Haemorrhage alleviation with tranexamic acid – Intestinal system (Halt-it)

Date opened:
International randomised, double blind placebo trail
Current status: 
Recruitment to date: 107
Lead researcher (Birmingham): Dr Elaine Hardy


Acute gastrointestinal (GI) bleeding is a common emergency and a significant cause of mortality and morbidity worldwide.

It is associated with poor patient outcomes and frequent re-admissions to hospital.

Acute upper GI bleeding accounts for approximately 60,000 hospital admissions each year in the United Kingdom, with about 10% of cases proving fatal. Lower GI bleeding accounts for about 15,000 admissions annually, with about 15% resulting in death.

GI bleeding is also common in low and middle income countries, where patients are usually young and poor.

Who is eligible

The study will recruit patients aged 18 and over who have a suspected upper or lower GI bleed and no clear indication or contraindication for TXA.

The trial

The Halt-It study – an international randomised, double blind placebo trail – aims to provide reliable evidence about the effect of tranexamic acid (TXA) on mortality and disability in patients with GI bleeding.

TXA is commonly administered to surgical patients to reduce bleeding and the need for blood transfusions but we do not know whether giving it on top of all the other emergency treatments will help or not.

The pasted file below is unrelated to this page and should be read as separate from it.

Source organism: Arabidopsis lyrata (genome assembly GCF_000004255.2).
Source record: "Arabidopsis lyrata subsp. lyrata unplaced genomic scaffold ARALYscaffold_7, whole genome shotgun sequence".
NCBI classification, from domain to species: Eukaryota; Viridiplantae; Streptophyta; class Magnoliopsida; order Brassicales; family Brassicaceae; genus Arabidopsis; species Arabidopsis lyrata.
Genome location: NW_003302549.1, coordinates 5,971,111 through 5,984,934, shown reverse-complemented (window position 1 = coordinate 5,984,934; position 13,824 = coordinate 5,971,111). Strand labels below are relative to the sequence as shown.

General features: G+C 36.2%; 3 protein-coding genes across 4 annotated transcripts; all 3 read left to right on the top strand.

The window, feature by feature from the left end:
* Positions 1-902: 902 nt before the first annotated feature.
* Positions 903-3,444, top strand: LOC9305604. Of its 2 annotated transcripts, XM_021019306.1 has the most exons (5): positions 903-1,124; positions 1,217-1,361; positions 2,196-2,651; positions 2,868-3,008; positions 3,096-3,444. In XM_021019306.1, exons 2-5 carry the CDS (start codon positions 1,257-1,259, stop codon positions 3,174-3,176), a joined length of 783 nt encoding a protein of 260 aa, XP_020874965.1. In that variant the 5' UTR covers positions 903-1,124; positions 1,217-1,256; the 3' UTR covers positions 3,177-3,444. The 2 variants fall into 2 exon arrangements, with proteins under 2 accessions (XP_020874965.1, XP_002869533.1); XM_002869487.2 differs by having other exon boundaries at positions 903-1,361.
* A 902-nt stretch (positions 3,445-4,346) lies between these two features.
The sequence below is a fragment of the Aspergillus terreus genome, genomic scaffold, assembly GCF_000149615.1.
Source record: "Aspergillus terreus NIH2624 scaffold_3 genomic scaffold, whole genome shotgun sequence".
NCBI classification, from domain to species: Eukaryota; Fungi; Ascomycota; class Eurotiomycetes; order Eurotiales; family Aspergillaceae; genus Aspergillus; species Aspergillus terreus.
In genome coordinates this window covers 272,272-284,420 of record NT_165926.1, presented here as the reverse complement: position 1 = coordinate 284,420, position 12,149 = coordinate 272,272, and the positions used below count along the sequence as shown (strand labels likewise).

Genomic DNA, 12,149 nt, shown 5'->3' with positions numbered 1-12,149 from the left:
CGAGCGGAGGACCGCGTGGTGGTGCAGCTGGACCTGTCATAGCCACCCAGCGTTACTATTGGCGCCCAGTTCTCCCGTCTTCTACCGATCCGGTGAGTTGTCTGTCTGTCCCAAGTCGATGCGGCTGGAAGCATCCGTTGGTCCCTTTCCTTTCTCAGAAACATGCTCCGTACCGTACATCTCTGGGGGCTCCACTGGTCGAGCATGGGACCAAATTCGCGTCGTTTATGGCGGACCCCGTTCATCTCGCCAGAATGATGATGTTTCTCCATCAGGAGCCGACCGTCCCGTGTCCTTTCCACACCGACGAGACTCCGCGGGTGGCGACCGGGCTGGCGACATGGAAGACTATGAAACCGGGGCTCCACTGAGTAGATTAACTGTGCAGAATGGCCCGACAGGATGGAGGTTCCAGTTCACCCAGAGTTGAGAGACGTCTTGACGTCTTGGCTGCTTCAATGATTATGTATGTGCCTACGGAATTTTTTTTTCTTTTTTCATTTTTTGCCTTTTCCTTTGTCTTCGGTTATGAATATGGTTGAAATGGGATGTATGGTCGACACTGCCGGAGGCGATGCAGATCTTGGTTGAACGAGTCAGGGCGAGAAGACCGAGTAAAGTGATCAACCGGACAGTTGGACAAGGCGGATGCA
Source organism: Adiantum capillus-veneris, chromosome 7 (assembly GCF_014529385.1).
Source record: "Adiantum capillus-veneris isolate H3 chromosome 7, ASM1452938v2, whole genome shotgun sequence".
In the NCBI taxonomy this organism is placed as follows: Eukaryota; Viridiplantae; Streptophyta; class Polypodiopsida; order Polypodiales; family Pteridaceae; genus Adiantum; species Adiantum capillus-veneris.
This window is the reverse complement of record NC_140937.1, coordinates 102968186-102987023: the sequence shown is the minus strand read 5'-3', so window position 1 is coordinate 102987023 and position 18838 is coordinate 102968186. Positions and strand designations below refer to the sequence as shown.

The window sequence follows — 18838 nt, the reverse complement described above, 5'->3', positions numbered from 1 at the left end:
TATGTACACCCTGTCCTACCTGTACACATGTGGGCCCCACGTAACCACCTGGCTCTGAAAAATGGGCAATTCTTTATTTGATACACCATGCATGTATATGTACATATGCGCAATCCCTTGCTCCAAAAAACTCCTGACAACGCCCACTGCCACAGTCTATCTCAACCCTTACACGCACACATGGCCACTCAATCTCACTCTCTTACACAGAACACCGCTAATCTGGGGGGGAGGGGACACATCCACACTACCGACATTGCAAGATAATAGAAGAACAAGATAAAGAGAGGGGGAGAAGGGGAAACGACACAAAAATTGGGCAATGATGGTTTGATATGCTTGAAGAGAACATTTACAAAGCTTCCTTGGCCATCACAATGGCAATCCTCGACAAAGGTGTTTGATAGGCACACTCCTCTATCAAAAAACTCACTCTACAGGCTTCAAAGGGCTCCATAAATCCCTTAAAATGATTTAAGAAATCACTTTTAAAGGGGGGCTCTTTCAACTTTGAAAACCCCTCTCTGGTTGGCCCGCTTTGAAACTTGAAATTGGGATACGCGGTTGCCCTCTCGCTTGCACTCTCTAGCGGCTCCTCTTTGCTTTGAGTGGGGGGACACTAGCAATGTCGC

Half of the patients on the study will get TXA with the other half receiving a placebo. The choice of what is given (active treatment or placebo) is made randomly, with an equal chance of receiving either one.

Neither the patient nor the doctor in charge of their care will be told which treatment has been given.

Measuring success


The primary outcome is death in hospital within 28 days of randomisation (cause-specific mortality will also be recorded).

a) Re-bleeding
b) Need for surgery or radiological intervention
c) Blood product transfusion
d) Thromboembolic events (deep vein thrombosis, pulmonary embolism, stroke, myocardial infarction)
e) Other complications (significant cardiac event, sepsis, pneumonia, respiratory failure, renal failure, liver failure, seizures)
f) Patient’s self care capacity using the Katz Index of Independence in Activities of Daily Living
g) Days spent in intensive care unit or high dependency unit
h) Patient status (death, hospital readmission) at 12 months